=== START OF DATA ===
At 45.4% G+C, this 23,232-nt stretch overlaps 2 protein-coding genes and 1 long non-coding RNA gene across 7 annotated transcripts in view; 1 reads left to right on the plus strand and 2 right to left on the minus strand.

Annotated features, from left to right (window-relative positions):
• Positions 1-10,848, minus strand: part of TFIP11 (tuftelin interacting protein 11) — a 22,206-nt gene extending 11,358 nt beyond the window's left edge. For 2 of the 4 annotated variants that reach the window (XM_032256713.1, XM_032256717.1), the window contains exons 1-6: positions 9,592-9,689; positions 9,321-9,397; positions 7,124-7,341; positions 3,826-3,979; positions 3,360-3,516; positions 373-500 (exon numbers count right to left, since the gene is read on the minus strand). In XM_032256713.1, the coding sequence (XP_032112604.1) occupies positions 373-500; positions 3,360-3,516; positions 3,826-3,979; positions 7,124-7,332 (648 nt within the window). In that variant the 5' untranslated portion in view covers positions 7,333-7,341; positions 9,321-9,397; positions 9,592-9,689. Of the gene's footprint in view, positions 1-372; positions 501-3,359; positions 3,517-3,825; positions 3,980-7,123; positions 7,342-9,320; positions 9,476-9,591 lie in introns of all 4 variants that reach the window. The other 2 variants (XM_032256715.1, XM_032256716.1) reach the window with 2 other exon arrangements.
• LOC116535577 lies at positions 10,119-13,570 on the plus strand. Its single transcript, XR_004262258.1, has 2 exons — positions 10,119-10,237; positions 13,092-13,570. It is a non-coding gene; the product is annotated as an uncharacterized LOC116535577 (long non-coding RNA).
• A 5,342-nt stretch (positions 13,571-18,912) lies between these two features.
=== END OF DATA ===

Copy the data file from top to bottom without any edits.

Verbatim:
At 45.4% G+C, this 23,232-nt stretch overlaps 2 protein-coding genes and 1 long non-coding RNA gene across 7 annotated transcripts in view; 1 reads left to right on the plus strand and 2 right to left on the minus strand.

Annotated features, from left to right (window-relative positions):
• Positions 1-10,848, minus strand: part of TFIP11 (tuftelin interacting protein 11) — a 22,206-nt gene extending 11,358 nt beyond the window's left edge. For 2 of the 4 annotated variants that reach the window (XM_032256713.1, XM_032256717.1), the window contains exons 1-6: positions 9,592-9,689; positions 9,321-9,397; positions 7,124-7,341; positions 3,826-3,979; positions 3,360-3,516; positions 373-500 (exon numbers count right to left, since the gene is read on the minus strand). In XM_032256713.1, the coding sequence (XP_032112604.1) occupies positions 373-500; positions 3,360-3,516; positions 3,826-3,979; positions 7,124-7,332 (648 nt within the window). In that variant the 5' untranslated portion in view covers positions 7,333-7,341; positions 9,321-9,397; positions 9,592-9,689. Of the gene's footprint in view, positions 1-372; positions 501-3,359; positions 3,517-3,825; positions 3,980-7,123; positions 7,342-9,320; positions 9,476-9,591 lie in introns of all 4 variants that reach the window. The other 2 variants (XM_032256715.1, XM_032256716.1) reach the window with 2 other exon arrangements.
• LOC116535577 lies at positions 10,119-13,570 on the plus strand. Its single transcript, XR_004262258.1, has 2 exons — positions 10,119-10,237; positions 13,092-13,570. It is a non-coding gene; the product is annotated as an uncharacterized LOC116535577 (long non-coding RNA).
• A 5,342-nt stretch (positions 13,571-18,912) lies between these two features.